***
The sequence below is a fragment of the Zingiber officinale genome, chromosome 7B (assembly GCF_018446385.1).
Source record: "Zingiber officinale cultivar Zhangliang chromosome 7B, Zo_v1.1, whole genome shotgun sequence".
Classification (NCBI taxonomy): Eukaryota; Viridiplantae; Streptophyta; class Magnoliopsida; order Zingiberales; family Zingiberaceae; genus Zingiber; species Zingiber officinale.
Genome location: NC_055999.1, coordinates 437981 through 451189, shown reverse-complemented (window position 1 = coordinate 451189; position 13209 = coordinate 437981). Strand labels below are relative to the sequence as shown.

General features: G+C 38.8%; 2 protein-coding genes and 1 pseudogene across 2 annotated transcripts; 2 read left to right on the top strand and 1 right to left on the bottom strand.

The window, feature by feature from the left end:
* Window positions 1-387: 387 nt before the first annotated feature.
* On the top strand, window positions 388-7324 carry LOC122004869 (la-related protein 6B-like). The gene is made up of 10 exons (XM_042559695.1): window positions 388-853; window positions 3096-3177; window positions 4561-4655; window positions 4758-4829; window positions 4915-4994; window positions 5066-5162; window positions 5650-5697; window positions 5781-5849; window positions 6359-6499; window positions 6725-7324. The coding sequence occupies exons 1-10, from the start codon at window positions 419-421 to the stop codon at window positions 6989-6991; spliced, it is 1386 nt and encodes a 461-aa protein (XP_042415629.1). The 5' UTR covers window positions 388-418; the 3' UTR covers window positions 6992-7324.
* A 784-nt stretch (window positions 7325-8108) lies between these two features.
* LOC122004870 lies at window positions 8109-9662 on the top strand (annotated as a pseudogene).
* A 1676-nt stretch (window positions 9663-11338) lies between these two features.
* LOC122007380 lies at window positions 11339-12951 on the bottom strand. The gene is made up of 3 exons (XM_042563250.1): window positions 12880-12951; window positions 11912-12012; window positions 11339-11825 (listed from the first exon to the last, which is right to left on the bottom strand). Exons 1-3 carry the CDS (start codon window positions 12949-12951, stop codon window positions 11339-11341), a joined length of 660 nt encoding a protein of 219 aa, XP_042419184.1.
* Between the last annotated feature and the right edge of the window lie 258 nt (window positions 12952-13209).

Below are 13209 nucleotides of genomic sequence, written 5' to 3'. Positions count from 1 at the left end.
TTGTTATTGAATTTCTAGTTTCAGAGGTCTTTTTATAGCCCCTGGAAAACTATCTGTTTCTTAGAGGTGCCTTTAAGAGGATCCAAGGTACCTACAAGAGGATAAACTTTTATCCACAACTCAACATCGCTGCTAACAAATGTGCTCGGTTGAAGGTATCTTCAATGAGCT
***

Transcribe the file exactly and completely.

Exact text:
The sequence below is a fragment of the Zingiber officinale genome, chromosome 7B (assembly GCF_018446385.1).
Source record: "Zingiber officinale cultivar Zhangliang chromosome 7B, Zo_v1.1, whole genome shotgun sequence".
Classification (NCBI taxonomy): Eukaryota; Viridiplantae; Streptophyta; class Magnoliopsida; order Zingiberales; family Zingiberaceae; genus Zingiber; species Zingiber officinale.
Genome location: NC_055999.1, coordinates 437981 through 451189, shown reverse-complemented (window position 1 = coordinate 451189; position 13209 = coordinate 437981). Strand labels below are relative to the sequence as shown.

General features: G+C 38.8%; 2 protein-coding genes and 1 pseudogene across 2 annotated transcripts; 2 read left to right on the top strand and 1 right to left on the bottom strand.

The window, feature by feature from the left end:
* Window positions 1-387: 387 nt before the first annotated feature.
* On the top strand, window positions 388-7324 carry LOC122004869 (la-related protein 6B-like). The gene is made up of 10 exons (XM_042559695.1): window positions 388-853; window positions 3096-3177; window positions 4561-4655; window positions 4758-4829; window positions 4915-4994; window positions 5066-5162; window positions 5650-5697; window positions 5781-5849; window positions 6359-6499; window positions 6725-7324. The coding sequence occupies exons 1-10, from the start codon at window positions 419-421 to the stop codon at window positions 6989-6991; spliced, it is 1386 nt and encodes a 461-aa protein (XP_042415629.1). The 5' UTR covers window positions 388-418; the 3' UTR covers window positions 6992-7324.
* A 784-nt stretch (window positions 7325-8108) lies between these two features.
* LOC122004870 lies at window positions 8109-9662 on the top strand (annotated as a pseudogene).
* A 1676-nt stretch (window positions 9663-11338) lies between these two features.
* LOC122007380 lies at window positions 11339-12951 on the bottom strand. The gene is made up of 3 exons (XM_042563250.1): window positions 12880-12951; window positions 11912-12012; window positions 11339-11825 (listed from the first exon to the last, which is right to left on the bottom strand). Exons 1-3 carry the CDS (start codon window positions 12949-12951, stop codon window positions 11339-11341), a joined length of 660 nt encoding a protein of 219 aa, XP_042419184.1.
* Between the last annotated feature and the right edge of the window lie 258 nt (window positions 12952-13209).

Below are 13209 nucleotides of genomic sequence, written 5' to 3'. Positions count from 1 at the left end.
TTGTTATTGAATTTCTAGTTTCAGAGGTCTTTTTATAGCCCCTGGAAAACTATCTGTTTCTTAGAGGTGCCTTTAAGAGGATCCAAGGTACCTACAAGAGGATAAACTTTTATCCACAACTCAACATCGCTGCTAACAAATGTGCTCGGTTGAAGGTATCTTCAATGAGCT